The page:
Student’s work receives national recognition
Nutrition senior Nada Sarraj was selected to exhibit her scientific research on Capitol Hill this month as a part of the annual Posters on the Hill event.
“It feels really good to be able to be recognized for something I did and worked really hard at and to able to present it in a nationwide conference,” Sarraj said.
Sarraj will present her abstract, entitled “Moderate Treadmill Exercise Prevents Oxidative Stress-Induced Anxiety in Rats.”
“Anxiety disorders affect approximately 40 million people in the U.S.,” Sarraj said. “Although effective treatments for anxiety disorders are available, a vast majority of anxiety patients experience side effects from these medications. The failure to treat these patients costs $42 billion a year in lost productivity. Therefore, improving the understanding of mechanisms of anxiety is important.”
To test her theory, Sarraj injected two groups of rats with a drug called L-Buthionine-(S,R)-sulfoximine, or BSO, which increases stress levels. One of these groups was then subjected to moderate treadmill exercise before being reevaluated.
“After several weeks of treatment, we measured the amount of oxidative stress markers in the serum, urine and brain tissue,” she said. “As expected, the group of rats that was injected with BSO alone did in fact increase anxiety-like behavior, unlike the group that was subject to BSO and exercise.”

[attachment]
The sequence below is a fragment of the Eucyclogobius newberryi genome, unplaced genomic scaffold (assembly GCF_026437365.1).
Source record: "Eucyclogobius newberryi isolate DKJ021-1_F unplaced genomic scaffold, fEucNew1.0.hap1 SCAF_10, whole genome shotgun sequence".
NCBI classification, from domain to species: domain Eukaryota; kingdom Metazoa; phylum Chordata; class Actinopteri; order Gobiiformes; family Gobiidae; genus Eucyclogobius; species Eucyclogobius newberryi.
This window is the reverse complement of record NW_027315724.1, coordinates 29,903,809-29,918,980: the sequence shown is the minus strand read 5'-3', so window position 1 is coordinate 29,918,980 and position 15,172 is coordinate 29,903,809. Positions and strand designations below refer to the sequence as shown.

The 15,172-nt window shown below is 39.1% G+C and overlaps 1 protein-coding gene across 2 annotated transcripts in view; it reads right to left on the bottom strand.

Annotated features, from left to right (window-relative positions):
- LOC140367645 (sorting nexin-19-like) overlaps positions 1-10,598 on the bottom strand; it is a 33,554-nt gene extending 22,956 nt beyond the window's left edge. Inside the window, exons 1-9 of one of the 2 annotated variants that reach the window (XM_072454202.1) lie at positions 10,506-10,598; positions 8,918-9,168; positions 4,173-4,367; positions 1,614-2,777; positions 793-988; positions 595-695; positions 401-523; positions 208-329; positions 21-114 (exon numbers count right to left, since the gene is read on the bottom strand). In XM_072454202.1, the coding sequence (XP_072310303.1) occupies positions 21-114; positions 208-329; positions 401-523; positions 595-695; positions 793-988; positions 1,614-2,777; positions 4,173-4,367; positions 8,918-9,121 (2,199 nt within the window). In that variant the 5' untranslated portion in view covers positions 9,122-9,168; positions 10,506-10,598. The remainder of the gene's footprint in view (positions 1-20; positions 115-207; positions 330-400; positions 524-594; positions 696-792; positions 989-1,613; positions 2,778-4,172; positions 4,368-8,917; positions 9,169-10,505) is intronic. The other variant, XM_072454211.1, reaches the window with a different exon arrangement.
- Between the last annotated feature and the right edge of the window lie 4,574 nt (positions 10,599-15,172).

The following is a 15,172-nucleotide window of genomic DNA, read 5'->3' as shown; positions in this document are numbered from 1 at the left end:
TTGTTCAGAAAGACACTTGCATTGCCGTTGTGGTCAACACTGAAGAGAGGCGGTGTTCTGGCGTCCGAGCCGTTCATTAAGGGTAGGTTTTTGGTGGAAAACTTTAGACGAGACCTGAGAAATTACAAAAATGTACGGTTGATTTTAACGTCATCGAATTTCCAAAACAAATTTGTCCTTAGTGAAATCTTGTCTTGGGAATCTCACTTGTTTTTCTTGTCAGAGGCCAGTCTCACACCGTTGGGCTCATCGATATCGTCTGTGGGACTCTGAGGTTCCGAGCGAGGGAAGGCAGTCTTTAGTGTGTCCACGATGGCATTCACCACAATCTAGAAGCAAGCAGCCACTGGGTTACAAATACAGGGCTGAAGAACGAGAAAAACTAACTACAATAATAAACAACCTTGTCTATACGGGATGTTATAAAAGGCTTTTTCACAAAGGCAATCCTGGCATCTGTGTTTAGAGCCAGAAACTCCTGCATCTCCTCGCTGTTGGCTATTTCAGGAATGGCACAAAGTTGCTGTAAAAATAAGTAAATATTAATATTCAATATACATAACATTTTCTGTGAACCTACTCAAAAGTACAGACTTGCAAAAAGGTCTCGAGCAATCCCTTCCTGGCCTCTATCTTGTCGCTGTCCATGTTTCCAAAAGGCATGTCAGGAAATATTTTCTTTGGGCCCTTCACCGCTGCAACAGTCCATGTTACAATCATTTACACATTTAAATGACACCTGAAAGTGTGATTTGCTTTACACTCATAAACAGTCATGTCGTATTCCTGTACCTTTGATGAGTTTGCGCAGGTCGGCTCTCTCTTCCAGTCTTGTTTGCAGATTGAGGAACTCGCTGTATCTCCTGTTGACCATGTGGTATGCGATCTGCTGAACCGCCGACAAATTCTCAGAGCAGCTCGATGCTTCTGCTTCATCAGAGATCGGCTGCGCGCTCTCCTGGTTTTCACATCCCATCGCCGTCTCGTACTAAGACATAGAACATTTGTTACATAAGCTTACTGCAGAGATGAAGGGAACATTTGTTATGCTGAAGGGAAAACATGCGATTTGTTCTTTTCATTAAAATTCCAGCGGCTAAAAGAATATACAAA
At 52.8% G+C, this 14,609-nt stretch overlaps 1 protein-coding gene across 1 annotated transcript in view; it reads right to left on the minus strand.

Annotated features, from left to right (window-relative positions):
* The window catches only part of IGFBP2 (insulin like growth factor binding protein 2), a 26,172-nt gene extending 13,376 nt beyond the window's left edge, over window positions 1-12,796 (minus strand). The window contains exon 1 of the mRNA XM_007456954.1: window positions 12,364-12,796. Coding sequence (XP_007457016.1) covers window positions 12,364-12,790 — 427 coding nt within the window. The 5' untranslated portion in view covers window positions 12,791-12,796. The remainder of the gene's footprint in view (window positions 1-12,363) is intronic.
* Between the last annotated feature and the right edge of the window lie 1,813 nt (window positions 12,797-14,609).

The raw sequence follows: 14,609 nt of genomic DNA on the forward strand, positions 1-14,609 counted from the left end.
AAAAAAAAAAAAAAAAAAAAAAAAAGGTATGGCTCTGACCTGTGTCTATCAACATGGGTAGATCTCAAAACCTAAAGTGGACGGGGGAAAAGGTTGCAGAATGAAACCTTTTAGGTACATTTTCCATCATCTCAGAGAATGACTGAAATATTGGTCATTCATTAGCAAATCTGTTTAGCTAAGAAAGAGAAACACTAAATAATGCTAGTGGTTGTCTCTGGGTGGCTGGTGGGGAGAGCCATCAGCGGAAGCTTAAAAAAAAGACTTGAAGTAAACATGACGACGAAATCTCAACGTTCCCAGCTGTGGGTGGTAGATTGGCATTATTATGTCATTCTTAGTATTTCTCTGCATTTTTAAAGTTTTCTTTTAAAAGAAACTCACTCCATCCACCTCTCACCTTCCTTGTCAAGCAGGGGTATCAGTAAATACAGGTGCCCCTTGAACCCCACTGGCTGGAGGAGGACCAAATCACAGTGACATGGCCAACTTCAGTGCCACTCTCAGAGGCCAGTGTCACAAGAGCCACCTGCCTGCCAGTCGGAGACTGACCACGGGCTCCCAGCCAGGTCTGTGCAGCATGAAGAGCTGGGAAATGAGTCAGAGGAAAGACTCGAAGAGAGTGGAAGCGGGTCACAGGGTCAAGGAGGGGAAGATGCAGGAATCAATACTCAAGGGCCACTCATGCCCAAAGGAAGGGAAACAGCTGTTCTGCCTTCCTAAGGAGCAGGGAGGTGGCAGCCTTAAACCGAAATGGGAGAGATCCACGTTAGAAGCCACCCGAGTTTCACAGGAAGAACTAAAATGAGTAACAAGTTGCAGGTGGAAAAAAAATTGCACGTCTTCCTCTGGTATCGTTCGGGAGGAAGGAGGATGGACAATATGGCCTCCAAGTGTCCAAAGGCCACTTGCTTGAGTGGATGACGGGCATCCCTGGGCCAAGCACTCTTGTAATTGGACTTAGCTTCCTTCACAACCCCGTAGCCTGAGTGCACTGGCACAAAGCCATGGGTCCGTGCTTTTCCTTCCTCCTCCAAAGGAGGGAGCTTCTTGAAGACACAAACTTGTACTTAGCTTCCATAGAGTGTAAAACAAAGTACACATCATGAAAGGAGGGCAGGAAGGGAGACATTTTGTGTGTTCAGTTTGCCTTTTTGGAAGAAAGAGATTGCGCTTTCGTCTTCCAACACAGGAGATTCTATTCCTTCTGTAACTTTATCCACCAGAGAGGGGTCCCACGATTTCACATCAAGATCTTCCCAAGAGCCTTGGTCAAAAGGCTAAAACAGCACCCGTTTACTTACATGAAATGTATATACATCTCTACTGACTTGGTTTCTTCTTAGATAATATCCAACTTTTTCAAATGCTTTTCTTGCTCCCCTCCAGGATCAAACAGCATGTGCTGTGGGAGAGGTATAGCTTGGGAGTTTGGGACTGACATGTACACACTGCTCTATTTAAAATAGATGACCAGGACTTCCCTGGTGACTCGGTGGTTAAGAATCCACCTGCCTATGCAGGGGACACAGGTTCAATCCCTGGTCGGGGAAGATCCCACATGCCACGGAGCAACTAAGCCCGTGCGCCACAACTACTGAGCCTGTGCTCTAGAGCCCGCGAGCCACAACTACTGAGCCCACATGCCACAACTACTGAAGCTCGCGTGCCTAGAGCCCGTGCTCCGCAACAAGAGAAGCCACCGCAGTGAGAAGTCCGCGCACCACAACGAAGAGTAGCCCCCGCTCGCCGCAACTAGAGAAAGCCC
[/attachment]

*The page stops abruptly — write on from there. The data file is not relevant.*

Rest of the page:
Samina Salim, research assistant professor with the Department of Pharmacological and Pharmaceutical Sciences, served as Sarraj’s mentor, prompting her to compete in the Summer Undergraduate Research Fellowship (SURF) program.
“Nada convinced me that she was genuinely interested in my research on anxiety and would appreciate the opportunity to learn,” Salim said. “I was impressed with her persistence, determination and curiosity.”
Salim agrees that the problem of anxiety in humans is a pertinent one.
“The topic of anxiety is very timely, as more and more Americans are being diagnosed with anxiety disorders,” she said, “and the frustration in the field is [the] lack of responsiveness to the traditional anti-anxiety medications available in the market.”
Both Sarraj and Salim are confident that their trip to Washington, D.C. will be a successful and productive one.
“I expect this experience to not only reinforce her ambition for a career in research but also to [let her] interact with her peers and broaden her perspectives as she decides to choose her career path,” Salim said.
All of the enthusiasm and work put into this research has sparked a potential lifelong interest for Sarraj, who said she would love to pursue a future in pharmacy after her graduation next year.